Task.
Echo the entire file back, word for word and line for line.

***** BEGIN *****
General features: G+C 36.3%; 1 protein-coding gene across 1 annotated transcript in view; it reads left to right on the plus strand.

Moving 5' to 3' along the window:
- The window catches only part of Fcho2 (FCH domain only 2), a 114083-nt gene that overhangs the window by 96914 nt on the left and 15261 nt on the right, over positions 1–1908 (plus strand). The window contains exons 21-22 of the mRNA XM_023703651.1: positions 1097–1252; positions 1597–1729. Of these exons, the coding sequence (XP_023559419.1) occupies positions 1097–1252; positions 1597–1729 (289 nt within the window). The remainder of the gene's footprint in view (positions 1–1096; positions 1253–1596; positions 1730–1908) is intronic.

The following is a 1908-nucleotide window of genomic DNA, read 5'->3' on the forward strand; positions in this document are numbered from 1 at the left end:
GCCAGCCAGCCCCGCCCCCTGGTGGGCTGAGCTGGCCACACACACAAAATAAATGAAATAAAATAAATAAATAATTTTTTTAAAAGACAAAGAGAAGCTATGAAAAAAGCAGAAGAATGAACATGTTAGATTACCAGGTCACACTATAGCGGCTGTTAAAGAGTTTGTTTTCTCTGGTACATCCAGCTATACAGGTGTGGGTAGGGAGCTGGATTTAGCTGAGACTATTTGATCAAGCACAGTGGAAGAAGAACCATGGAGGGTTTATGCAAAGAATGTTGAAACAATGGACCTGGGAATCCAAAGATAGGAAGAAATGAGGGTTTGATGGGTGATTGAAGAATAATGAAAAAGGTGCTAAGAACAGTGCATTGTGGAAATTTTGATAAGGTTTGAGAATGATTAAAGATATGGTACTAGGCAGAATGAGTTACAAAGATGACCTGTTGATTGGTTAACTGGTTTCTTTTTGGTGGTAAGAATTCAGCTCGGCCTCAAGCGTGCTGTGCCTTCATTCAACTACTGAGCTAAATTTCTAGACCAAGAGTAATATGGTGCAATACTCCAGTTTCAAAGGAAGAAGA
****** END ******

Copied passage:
General features: G+C 36.3%; 1 protein-coding gene across 1 annotated transcript in view; it reads left to right on the plus strand.

Moving 5' to 3' along the window:
- The window catches only part of Fcho2 (FCH domain only 2), a 114083-nt gene that overhangs the window by 96914 nt on the left and 15261 nt on the right, over positions 1–1908 (plus strand). The window contains exons 21-22 of the mRNA XM_023703651.1: positions 1097–1252; positions 1597–1729. Of these exons, the coding sequence (XP_023559419.1) occupies positions 1097–1252; positions 1597–1729 (289 nt within the window). The remainder of the gene's footprint in view (positions 1–1096; positions 1253–1596; positions 1730–1908) is intronic.

The following is a 1908-nucleotide window of genomic DNA, read 5'->3' on the forward strand; positions in this document are numbered from 1 at the left end:
GCCAGCCAGCCCCGCCCCCTGGTGGGCTGAGCTGGCCACACACACAAAATAAATGAAATAAAATAAATAAATAATTTTTTTAAAAGACAAAGAGAAGCTATGAAAAAAGCAGAAGAATGAACATGTTAGATTACCAGGTCACACTATAGCGGCTGTTAAAGAGTTTGTTTTCTCTGGTACATCCAGCTATACAGGTGTGGGTAGGGAGCTGGATTTAGCTGAGACTATTTGATCAAGCACAGTGGAAGAAGAACCATGGAGGGTTTATGCAAAGAATGTTGAAACAATGGACCTGGGAATCCAAAGATAGGAAGAAATGAGGGTTTGATGGGTGATTGAAGAATAATGAAAAAGGTGCTAAGAACAGTGCATTGTGGAAATTTTGATAAGGTTTGAGAATGATTAAAGATATGGTACTAGGCAGAATGAGTTACAAAGATGACCTGTTGATTGGTTAACTGGTTTCTTTTTGGTGGTAAGAATTCAGCTCGGCCTCAAGCGTGCTGTGCCTTCATTCAACTACTGAGCTAAATTTCTAGACCAAGAGTAATATGGTGCAATACTCCAGTTTCAAAGGAAGAAGA